Julia Child earned her status as an American icon only after she burst onto the small screen in 1963 with her cooking show, “The French Chef.” Although it aired two years after the publication of her hit book, Mastering the Art of French Cooking, no biographical detail or specific personality emerges from the cookbook, as Dana Polan astutely points out in his meticulously researched and entertaining book, Julia Child’s The French Chef, which analyzes the rise of Child’s popular cooking program and TV persona and her lasting influence upon the genre of the TV cooking show as we know it today.

Child had a palpable passion for her subject—to make French cooking make sense—which meant that she wanted to import and translate the secrets of French gastronomy for the American housewife, or man. Polan notes that Child did not cater to a particular or gendered audience, and in fact her show became popular with male as well as female viewers. She did, however, specify that her show was for adults. Interestingly, it became popular among some children as well, no doubt because of her larger than life personality, which came across so brilliantly on screen, as well as her “willingness to get physical with the food, showing how visceral the mastering had to be” (p.15).

This books calls attention to some ways in which her cooking methods—in particular, her fairly rigid adherence to recipes not her own—now seem antiquated. “Child’s version of French cooking is—unlike, say, Alice Waters’s—about planning, codes and codification, structured transformation, logical permutation, controlled combination” (p.112). Her television show was carefully codified too, but it was decidedly ahead of its time. In a chapter entitled “Television Cookery B.C. (Before Child),” Polan points out that many people today wrongly give Child credit for creating the form of the TV cooking show, when in fact there were other television cooking shows in postwar America, but none with a star like Child.

There is a reason these shows faded from our collective memory, while The French Chef remains sharp. “The emphasis on the pleasures of consumption that would be so central to The French Chef was not yet present in the early shows, where all that mattered was the homemaker’s efficiency in getting food made and not the enjoyment that ensued from eating it.” (p.46). By contrast, Child made cooking look like fun, never drudgery; she prepared “food that was fully socialized and no longer about domestic obligations; food that increasingly valued taste over sustenance; food that, it was claimed, went beyond the familiar and opened new gustatory horizons” (p.76). Also, she always ended her show by eating whatever she had prepared with the same palpable passion that she brought to everything she did in the kitchen. Polan shows how she was the first to use a “first person” approach toward filming, allowing the camera to look over her shoulder while she was cooking, and so placing the viewer in her shoes (p.29). Amusingly, this apparently helped viewers not to feel like couch potatoes, by making “the very act of TV watching seem a form of do-it-yourself activity,” combatting “notions of television viewing as wasteful and slothful” (p.35).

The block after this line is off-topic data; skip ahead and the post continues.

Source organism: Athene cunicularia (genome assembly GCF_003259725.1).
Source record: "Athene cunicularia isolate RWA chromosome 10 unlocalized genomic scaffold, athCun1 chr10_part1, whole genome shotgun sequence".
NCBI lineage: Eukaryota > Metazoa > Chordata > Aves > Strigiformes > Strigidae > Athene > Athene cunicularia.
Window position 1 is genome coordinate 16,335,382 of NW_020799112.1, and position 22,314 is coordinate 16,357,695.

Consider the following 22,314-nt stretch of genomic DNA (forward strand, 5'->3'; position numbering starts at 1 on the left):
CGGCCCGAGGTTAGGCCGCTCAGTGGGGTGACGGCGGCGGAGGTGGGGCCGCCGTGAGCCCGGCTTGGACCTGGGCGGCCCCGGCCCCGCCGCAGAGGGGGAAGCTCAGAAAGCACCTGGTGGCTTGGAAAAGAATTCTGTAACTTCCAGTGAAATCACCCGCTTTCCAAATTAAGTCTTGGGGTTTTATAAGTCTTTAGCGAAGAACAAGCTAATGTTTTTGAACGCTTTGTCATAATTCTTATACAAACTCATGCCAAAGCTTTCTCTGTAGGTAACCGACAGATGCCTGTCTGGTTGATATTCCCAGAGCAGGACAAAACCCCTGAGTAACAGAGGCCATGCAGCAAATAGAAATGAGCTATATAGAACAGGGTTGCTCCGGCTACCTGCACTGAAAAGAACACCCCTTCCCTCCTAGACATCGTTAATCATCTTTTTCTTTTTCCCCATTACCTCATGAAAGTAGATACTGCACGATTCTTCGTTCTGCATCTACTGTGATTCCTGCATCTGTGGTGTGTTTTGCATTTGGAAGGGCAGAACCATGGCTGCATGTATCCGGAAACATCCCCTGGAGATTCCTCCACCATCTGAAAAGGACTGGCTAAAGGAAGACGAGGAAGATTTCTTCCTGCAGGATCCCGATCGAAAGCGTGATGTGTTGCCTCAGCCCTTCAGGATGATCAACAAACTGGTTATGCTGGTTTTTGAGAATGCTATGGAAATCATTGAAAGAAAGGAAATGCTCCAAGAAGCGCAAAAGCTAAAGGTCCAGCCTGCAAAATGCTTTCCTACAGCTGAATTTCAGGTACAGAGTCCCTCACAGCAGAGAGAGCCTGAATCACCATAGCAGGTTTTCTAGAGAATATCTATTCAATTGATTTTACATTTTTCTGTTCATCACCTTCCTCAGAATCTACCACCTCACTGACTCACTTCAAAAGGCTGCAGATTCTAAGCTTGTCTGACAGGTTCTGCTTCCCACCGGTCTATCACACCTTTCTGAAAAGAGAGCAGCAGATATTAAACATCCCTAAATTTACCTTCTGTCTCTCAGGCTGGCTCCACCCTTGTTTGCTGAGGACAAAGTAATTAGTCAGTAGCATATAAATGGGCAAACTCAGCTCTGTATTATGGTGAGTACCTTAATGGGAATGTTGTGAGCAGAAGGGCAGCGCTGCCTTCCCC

It is widely acknowledged that Child was a fascinating figure: “a bit freaky, not classically feminine and even somewhat masculinized” (p.183). Polan describes her as strong and soft, skillful but clumsy, a tireless advocate for French cooking, and yet decidedly American in her appearance, manners, and pragmatism. She has become almost a caricature at this point, so much has already been written on her. But Polan manages to find something new here by focusing on what it took for her to create and sustain the ten-year TV show that made her into the icon she remains. By including scripts, receipts, photographs, screen shots, newspaper clippings, and letters, he enables readers to understand how Child planned her show meticulously and yet left room for happy accidents. The show, in other words, was not only the creation but also almost an extension of the woman. With that tremulous falsetto, endearing clumsiness, and willingness to improvise, not to mention her infectious enthusiasm, it is no wonder Julia Child made People’s Top 50 list of greatest TV stars ever, a star on par with Captain Kangaroo and Vampira, according to Polan. While his book is an academic title (he teaches in the cinema studies department at NYU), it’s sure to appeal to all Julia-philes hungering for a new angle on their favorite French chef.